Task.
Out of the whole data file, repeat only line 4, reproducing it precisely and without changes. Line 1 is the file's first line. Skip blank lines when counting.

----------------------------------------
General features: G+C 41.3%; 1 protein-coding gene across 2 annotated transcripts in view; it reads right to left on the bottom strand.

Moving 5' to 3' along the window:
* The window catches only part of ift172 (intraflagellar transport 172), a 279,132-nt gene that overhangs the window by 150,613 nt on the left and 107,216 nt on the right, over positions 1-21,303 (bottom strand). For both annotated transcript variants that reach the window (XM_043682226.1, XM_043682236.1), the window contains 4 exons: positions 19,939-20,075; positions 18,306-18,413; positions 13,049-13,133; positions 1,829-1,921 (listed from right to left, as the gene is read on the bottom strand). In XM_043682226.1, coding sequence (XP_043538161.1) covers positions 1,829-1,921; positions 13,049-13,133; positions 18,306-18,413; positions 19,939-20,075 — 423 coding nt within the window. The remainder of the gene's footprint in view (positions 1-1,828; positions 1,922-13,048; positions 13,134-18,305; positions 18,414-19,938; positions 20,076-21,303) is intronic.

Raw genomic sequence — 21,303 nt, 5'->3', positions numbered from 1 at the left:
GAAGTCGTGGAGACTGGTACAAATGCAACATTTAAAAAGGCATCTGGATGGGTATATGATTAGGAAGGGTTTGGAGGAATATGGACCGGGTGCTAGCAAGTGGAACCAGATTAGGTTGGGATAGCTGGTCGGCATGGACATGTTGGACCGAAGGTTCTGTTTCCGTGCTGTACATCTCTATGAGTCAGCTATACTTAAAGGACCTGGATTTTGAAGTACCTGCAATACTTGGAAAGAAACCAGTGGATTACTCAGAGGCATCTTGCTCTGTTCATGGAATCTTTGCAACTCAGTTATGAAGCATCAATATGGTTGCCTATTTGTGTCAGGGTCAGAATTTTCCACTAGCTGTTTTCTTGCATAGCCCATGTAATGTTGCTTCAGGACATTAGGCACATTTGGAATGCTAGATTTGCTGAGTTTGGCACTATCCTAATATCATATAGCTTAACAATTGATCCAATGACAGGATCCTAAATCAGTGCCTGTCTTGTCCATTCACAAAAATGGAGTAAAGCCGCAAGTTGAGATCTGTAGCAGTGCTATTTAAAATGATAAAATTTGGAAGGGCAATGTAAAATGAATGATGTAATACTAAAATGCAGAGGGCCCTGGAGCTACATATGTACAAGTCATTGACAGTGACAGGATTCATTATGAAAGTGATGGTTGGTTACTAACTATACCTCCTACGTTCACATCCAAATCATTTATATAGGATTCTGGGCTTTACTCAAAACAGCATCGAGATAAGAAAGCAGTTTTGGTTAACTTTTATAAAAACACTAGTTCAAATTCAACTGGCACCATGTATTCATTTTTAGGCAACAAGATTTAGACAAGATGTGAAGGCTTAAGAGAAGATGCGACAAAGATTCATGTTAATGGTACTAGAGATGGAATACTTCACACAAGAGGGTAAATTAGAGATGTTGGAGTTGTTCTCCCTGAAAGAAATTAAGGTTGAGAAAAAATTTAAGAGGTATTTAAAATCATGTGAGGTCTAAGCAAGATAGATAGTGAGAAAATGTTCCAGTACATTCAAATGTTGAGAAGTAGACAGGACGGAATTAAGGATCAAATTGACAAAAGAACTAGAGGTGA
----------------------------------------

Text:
Raw genomic sequence — 21,303 nt, 5'->3', positions numbered from 1 at the left: